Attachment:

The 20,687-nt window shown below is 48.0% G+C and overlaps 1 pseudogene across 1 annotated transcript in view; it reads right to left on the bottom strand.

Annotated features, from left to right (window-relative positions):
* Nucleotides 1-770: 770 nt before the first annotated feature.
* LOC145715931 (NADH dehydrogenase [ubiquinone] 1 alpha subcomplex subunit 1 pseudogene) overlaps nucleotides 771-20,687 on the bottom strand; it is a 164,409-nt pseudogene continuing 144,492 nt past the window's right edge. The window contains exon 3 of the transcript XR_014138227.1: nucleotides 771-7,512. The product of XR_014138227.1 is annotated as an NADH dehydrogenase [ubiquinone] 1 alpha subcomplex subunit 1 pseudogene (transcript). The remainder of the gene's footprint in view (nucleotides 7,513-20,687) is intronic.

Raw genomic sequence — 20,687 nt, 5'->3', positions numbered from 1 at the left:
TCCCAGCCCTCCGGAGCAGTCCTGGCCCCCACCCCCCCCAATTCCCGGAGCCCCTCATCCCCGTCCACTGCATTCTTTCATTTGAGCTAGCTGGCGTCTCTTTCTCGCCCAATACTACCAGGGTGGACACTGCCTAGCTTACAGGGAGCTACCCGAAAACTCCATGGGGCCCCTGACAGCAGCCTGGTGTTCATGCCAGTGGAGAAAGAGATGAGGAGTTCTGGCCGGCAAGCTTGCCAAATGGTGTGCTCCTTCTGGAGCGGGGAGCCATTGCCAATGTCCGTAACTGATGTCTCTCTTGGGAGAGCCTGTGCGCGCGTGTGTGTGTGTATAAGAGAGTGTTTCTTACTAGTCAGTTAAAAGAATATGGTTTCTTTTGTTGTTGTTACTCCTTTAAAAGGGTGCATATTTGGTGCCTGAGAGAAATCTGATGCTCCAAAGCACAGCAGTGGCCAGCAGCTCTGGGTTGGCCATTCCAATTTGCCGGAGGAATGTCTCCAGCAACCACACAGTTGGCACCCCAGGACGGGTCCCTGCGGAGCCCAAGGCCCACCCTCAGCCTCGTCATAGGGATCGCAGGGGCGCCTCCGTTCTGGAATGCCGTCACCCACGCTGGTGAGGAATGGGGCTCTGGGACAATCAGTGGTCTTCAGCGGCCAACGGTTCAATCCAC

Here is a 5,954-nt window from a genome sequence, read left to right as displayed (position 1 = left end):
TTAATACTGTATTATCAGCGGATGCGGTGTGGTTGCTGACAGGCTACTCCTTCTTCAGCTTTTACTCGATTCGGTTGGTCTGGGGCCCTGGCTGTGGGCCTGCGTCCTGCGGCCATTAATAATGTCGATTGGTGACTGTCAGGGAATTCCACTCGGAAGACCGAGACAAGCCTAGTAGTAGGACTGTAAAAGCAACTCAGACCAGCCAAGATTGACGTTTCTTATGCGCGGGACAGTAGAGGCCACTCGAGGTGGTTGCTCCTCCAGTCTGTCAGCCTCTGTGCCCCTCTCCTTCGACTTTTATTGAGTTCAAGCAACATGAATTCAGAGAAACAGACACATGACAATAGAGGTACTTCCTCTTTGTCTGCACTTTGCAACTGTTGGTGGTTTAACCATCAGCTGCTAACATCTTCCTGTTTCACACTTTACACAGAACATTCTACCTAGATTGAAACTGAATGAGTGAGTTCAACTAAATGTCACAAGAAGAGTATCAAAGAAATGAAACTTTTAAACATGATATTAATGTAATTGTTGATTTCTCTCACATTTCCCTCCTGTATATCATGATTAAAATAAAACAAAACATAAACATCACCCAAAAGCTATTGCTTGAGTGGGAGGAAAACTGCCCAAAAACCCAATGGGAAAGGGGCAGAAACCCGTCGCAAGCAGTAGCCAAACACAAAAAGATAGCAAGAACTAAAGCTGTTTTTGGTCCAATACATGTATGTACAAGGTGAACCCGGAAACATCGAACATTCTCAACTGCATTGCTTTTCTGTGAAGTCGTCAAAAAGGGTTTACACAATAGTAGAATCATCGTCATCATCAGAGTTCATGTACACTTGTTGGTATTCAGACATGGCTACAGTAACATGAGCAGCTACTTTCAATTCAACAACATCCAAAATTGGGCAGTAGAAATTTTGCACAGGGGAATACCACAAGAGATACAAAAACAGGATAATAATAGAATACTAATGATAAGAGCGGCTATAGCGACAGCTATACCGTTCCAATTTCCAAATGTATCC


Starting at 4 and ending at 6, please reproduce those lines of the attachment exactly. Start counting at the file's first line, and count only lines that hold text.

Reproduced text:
* LOC145715931 (NADH dehydrogenase [ubiquinone] 1 alpha subcomplex subunit 1 pseudogene) overlaps nucleotides 771-20,687 on the bottom strand; it is a 164,409-nt pseudogene continuing 144,492 nt past the window's right edge. The window contains exon 3 of the transcript XR_014138227.1: nucleotides 771-7,512. The product of XR_014138227.1 is annotated as an NADH dehydrogenase [ubiquinone] 1 alpha subcomplex subunit 1 pseudogene (transcript). The remainder of the gene's footprint in view (nucleotides 7,513-20,687) is intronic.

Raw genomic sequence — 20,687 nt, 5'->3', positions numbered from 1 at the left:
TCCCAGCCCTCCGGAGCAGTCCTGGCCCCCACCCCCCCCAATTCCCGGAGCCCCTCATCCCCGTCCACTGCATTCTTTCATTTGAGCTAGCTGGCGTCTCTTTCTCGCCCAATACTACCAGGGTGGACACTGCCTAGCTTACAGGGAGCTACCCGAAAACTCCATGGGGCCCCTGACAGCAGCCTGGTGTTCATGCCAGTGGAGAAAGAGATGAGGAGTTCTGGCCGGCAAGCTTGCCAAATGGTGTGCTCCTTCTGGAGCGGGGAGCCATTGCCAATGTCCGTAACTGATGTCTCTCTTGGGAGAGCCTGTGCGCGCGTGTGTGTGTGTATAAGAGAGTGTTTCTTACTAGTCAGTTAAAAGAATATGGTTTCTTTTGTTGTTGTTACTCCTTTAAAAGGGTGCATATTTGGTGCCTGAGAGAAATCTGATGCTCCAAAGCACAGCAGTGGCCAGCAGCTCTGGGTTGGCCATTCCAATTTGCCGGAGGAATGTCTCCAGCAACCACACAGTTGGCACCCCAGGACGGGTCCCTGCGGAGCCCAAGGCCCACCCTCAGCCTCGTCATAGGGATCGCAGGGGCGCCTCCGTTCTGGAATGCCGTCACCCACGCTGGTGAGGAATGGGGCTCTGGGACAATCAGTGGTCTTCAGCGGCCAACGGTTCAATCCAC